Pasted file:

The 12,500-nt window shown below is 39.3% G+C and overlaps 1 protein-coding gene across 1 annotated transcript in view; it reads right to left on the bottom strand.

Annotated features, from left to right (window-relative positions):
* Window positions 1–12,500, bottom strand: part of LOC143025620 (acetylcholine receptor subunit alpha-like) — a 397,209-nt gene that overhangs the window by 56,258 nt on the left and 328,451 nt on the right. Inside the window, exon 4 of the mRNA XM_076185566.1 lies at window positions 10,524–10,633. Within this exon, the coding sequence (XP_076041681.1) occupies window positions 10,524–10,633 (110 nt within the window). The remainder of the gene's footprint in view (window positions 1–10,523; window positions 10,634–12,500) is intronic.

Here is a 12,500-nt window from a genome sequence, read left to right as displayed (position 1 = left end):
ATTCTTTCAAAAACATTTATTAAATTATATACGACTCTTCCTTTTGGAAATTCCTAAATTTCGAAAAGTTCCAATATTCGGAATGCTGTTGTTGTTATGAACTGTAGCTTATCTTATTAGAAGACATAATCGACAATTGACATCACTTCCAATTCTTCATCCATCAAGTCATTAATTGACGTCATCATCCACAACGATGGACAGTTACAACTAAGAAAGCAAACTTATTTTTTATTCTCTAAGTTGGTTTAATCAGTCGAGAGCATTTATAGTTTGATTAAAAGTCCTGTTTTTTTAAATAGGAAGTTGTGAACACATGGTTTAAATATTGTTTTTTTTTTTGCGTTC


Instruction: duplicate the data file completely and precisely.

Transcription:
The 12,500-nt window shown below is 39.3% G+C and overlaps 1 protein-coding gene across 1 annotated transcript in view; it reads right to left on the bottom strand.

Annotated features, from left to right (window-relative positions):
* Window positions 1–12,500, bottom strand: part of LOC143025620 (acetylcholine receptor subunit alpha-like) — a 397,209-nt gene that overhangs the window by 56,258 nt on the left and 328,451 nt on the right. Inside the window, exon 4 of the mRNA XM_076185566.1 lies at window positions 10,524–10,633. Within this exon, the coding sequence (XP_076041681.1) occupies window positions 10,524–10,633 (110 nt within the window). The remainder of the gene's footprint in view (window positions 1–10,523; window positions 10,634–12,500) is intronic.

Here is a 12,500-nt window from a genome sequence, read left to right as displayed (position 1 = left end):
ATTCTTTCAAAAACATTTATTAAATTATATACGACTCTTCCTTTTGGAAATTCCTAAATTTCGAAAAGTTCCAATATTCGGAATGCTGTTGTTGTTATGAACTGTAGCTTATCTTATTAGAAGACATAATCGACAATTGACATCACTTCCAATTCTTCATCCATCAAGTCATTAATTGACGTCATCATCCACAACGATGGACAGTTACAACTAAGAAAGCAAACTTATTTTTTATTCTCTAAGTTGGTTTAATCAGTCGAGAGCATTTATAGTTTGATTAAAAGTCCTGTTTTTTTAAATAGGAAGTTGTGAACACATGGTTTAAATATTGTTTTTTTTTTTGCGTTC